“Great crisis produce great men and great deeds of courage.” (…great men and great women!)John F. Kennedy
The thirty-fifth President of the United States said these words, speaking to the growth that takes place when one puts forth effort during adverse circumstances. He is noting the strength, sacrifice, pain, and reward of these crises we face and how eventually, we will live in the fruits of our labors, happy with what we have accomplished.
This week, the Farmhouse residents have been working on chores and responsibilities per usual, trying to escape the harsh cold which is making its rounds on the Ironwood campus. Our social groups this week have allowed both the boys and girls group to take a spiritual trip through meditation in order to better connect with our imaginations and understand our thinking patterns on a deeper level.
At Frye campus, the groups are growing rapidly and individual determination is also higher than usual. Students are engaging in skill building groups, including the enrichment group of maple syrup making. All students will soon have the opportunity to partake in the process of harvesting, boiling, and refining maple sap to make delicious, homemade maple syrup.
We often take for granted the small blessings in our lives. Things as simple as the warmth of the sun lightly touching our skin on a brisk winter day. Recently, I witnessed a very special and personal moment. While I was walking down to shovel out the administration building early Wednesday morning, a bald eagle flew overhead not even fifty feet from me. In that moment, I felt the presence of natural beauty and extreme grace. I felt the overwhelming joy of freedom in its purest form.
At Ironwood, families, residents, and peers alike must endure adversity to become better versions ourselves. Wherever there is glory, there is often pain. Wherever there is success, there must first be failure. I have personally had my fair share of painful interactions with peers, staff, and especially with my family. Now though, as I prepare to return for my two-week home visit, I can confidently say that my family is beginning to see the light at the end of the tunnel which is our Ironwood journey.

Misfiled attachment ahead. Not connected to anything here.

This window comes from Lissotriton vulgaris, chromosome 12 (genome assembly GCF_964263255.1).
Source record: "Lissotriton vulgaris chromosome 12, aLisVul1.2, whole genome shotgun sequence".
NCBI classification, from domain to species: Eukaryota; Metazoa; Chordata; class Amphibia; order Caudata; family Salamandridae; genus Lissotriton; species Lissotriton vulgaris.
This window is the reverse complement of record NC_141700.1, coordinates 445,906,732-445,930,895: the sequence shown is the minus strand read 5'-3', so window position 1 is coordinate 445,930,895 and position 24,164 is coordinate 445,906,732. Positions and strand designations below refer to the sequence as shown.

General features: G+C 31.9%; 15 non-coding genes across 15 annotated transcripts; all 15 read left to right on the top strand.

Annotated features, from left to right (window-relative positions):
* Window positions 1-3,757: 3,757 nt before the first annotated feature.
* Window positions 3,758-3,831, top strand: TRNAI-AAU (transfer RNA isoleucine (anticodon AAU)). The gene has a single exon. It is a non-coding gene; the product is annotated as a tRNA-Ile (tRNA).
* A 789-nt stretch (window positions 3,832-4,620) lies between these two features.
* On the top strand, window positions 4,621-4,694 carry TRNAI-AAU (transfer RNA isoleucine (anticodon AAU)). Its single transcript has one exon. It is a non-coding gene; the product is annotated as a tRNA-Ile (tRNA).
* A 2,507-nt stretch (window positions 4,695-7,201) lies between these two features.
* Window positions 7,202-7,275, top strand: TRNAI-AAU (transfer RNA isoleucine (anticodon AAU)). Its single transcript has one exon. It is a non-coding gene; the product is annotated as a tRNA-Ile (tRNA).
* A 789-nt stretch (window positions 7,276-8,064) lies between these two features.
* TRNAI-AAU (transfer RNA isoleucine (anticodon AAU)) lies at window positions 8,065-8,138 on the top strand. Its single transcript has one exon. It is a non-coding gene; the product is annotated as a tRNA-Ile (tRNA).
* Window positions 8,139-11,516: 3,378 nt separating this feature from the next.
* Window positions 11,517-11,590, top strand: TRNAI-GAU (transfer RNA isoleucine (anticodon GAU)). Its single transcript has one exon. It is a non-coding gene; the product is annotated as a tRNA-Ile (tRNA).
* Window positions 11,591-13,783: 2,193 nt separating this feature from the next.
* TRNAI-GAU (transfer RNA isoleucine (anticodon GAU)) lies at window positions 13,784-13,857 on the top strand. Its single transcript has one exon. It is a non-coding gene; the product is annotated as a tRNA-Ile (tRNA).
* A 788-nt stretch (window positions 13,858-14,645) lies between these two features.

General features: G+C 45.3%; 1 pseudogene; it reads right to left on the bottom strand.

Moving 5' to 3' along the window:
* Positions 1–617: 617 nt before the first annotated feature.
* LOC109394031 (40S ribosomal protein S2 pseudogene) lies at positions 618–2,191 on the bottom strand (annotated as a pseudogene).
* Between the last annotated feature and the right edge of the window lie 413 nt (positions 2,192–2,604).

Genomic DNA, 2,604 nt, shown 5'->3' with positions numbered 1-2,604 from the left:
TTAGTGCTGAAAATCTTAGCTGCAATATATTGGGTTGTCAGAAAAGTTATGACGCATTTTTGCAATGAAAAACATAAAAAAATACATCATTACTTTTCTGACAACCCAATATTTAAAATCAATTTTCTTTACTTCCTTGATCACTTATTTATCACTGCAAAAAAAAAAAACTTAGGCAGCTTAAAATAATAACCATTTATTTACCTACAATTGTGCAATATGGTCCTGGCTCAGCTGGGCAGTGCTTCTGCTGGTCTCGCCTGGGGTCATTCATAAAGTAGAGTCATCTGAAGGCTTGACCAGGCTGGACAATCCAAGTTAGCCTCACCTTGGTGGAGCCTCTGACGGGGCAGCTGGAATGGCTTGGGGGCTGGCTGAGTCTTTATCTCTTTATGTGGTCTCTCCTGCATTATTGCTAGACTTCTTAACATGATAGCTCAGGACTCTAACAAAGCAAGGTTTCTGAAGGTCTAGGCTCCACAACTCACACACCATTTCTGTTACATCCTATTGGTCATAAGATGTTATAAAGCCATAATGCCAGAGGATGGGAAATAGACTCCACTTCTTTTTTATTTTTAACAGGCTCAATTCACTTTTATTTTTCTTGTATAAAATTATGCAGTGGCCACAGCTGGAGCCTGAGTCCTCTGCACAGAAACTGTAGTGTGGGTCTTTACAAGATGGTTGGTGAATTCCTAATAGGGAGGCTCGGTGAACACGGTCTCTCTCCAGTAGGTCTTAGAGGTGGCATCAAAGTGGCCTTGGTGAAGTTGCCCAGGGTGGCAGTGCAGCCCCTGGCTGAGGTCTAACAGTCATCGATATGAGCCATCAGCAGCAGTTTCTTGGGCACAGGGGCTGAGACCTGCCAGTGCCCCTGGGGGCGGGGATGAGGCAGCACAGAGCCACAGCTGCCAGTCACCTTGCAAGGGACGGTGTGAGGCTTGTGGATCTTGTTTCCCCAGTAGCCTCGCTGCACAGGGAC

*It is always interesting to circulate through the Ironwood campus each week. We have a group of just under 50 teens who collectively cover the full range of our program…some who arrived in just the last few days/weeks and then some, who are nearing the end and saying goodbye to their peers and staff. A full range of extremes ALWAYS and a campus that is in constant motion.
In a single afternoon, a new arrival shared how many days it will be until she turns 18: “and on that day I’m signing myself out of this terrible place, so I can do whatever I want.” This message is received and processed just as another senior resident celebrates an 18th birthday and executes the paperwork to officially sign-in and finish Ironwood as an 18-year-old adult. Of course, this latter teen had these same thoughts upon arrival to Ironwood and is somewhat puzzled on how a frame of mind can shift so dramatically in only months?
Another extreme again, as a mid-level resident is discovered to have lacked integrity and is consequence with a setback, only to overreact, deflect and shut down. This individual event is processed as it always is, just as another resident requests a conference to bring to our attention a lapse of integrity, wanting it to be owned and repaired…confirming that important life principles are starting to sink in.
These ongoing and contrasting experiences are what make it possible to work at Ironwood for an extended period of time. There would be no point to spend long days in the cold with adolescents who are permanently attached to negative energy and fixed mindsets. What makes it so worth it here is to see the unfolding of positive and healthy human transitions, over time. We are working for and waiting for the discovery of better choices in your young family members. Also, the development of purpose and the understanding/appreciation of how valuable it is to have family members who love them, back home. There is definitely a point in all of that.
Have a nice weekend.